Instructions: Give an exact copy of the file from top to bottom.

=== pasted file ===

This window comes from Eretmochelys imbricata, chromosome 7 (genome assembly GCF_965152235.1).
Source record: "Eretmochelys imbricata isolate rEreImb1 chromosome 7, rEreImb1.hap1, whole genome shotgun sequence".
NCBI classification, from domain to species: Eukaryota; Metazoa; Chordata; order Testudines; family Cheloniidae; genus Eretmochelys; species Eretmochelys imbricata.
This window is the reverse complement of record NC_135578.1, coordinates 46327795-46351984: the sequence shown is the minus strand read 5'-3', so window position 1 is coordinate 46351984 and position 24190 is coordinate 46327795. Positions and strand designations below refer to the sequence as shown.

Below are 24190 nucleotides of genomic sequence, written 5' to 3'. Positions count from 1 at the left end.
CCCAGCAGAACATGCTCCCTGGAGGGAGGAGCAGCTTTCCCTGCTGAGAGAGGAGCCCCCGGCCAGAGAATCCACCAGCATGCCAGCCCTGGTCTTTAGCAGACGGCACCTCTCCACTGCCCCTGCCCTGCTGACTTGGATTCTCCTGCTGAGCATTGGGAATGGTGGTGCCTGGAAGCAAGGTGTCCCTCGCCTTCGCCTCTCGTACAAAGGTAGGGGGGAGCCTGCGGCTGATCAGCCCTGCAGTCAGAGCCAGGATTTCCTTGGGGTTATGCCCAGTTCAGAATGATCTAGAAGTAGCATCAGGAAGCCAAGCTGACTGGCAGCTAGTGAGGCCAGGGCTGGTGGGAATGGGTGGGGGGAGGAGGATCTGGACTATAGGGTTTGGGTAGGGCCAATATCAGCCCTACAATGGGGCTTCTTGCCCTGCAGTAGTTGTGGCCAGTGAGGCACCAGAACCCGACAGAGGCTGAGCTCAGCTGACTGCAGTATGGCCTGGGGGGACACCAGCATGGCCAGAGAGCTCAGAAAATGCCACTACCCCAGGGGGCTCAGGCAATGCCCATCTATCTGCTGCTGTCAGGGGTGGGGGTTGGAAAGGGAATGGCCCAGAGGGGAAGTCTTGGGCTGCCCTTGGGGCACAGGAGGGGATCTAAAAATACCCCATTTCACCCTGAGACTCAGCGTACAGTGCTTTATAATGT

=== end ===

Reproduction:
This window comes from Eretmochelys imbricata, chromosome 7 (genome assembly GCF_965152235.1).
Source record: "Eretmochelys imbricata isolate rEreImb1 chromosome 7, rEreImb1.hap1, whole genome shotgun sequence".
NCBI classification, from domain to species: Eukaryota; Metazoa; Chordata; order Testudines; family Cheloniidae; genus Eretmochelys; species Eretmochelys imbricata.
This window is the reverse complement of record NC_135578.1, coordinates 46327795-46351984: the sequence shown is the minus strand read 5'-3', so window position 1 is coordinate 46351984 and position 24190 is coordinate 46327795. Positions and strand designations below refer to the sequence as shown.

Below are 24190 nucleotides of genomic sequence, written 5' to 3'. Positions count from 1 at the left end.
CCCAGCAGAACATGCTCCCTGGAGGGAGGAGCAGCTTTCCCTGCTGAGAGAGGAGCCCCCGGCCAGAGAATCCACCAGCATGCCAGCCCTGGTCTTTAGCAGACGGCACCTCTCCACTGCCCCTGCCCTGCTGACTTGGATTCTCCTGCTGAGCATTGGGAATGGTGGTGCCTGGAAGCAAGGTGTCCCTCGCCTTCGCCTCTCGTACAAAGGTAGGGGGGAGCCTGCGGCTGATCAGCCCTGCAGTCAGAGCCAGGATTTCCTTGGGGTTATGCCCAGTTCAGAATGATCTAGAAGTAGCATCAGGAAGCCAAGCTGACTGGCAGCTAGTGAGGCCAGGGCTGGTGGGAATGGGTGGGGGGAGGAGGATCTGGACTATAGGGTTTGGGTAGGGCCAATATCAGCCCTACAATGGGGCTTCTTGCCCTGCAGTAGTTGTGGCCAGTGAGGCACCAGAACCCGACAGAGGCTGAGCTCAGCTGACTGCAGTATGGCCTGGGGGGACACCAGCATGGCCAGAGAGCTCAGAAAATGCCACTACCCCAGGGGGCTCAGGCAATGCCCATCTATCTGCTGCTGTCAGGGGTGGGGGTTGGAAAGGGAATGGCCCAGAGGGGAAGTCTTGGGCTGCCCTTGGGGCACAGGAGGGGATCTAAAAATACCCCATTTCACCCTGAGACTCAGCGTACAGTGCTTTATAATGT